As Congress Focuses on Fiscal Cliff, Milk Producers Warn of a Dairy Cliff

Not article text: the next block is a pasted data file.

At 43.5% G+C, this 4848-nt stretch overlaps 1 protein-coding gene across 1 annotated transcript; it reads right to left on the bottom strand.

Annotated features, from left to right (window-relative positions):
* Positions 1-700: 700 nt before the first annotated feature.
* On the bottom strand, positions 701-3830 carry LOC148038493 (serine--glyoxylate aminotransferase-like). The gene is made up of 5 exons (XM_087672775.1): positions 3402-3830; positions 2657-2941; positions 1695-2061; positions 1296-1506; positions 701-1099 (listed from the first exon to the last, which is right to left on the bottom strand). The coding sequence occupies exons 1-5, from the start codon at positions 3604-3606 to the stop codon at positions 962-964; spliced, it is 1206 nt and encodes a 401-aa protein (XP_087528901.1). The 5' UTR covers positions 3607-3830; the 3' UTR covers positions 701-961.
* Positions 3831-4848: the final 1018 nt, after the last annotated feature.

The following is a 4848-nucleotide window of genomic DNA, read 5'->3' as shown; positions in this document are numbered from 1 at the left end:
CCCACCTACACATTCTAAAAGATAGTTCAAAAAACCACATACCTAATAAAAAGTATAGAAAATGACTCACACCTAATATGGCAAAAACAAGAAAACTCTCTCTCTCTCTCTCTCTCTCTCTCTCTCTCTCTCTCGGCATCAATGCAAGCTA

As Congress tries to find a way to avoid the fiscal cliff - farm groups are asking that they also provide a new farm bill. While many farmers are still covered by crop insurance and other programs until next planting season - the expiration of the 2008 Farm Bill left dairy farmers without a safety net in place if milk prices fall. With the price of feed soaring - many feel they're facing their own cliff. Dairy farmers are price takers - not price makers. A minimum price for milk is set by the federal government - but that price hasn't been keeping pace with increased prices for feed or energy. The Milk Income Loss Contract program helped - paying farmers when the milk price dropped too low or feed prices went too high. Chris Galen with National Milk Producers Federation says the new farm bill includes a voluntary insurance program that would replace MILC. He says it would be better for dairy farms of all sizes. He adds that without a new farm bill - or an extension of the old one - we will revert to a 1949 law that would almost double the price of milk. Experts say customers could pay six to eight-dollars for a gallon of milk.

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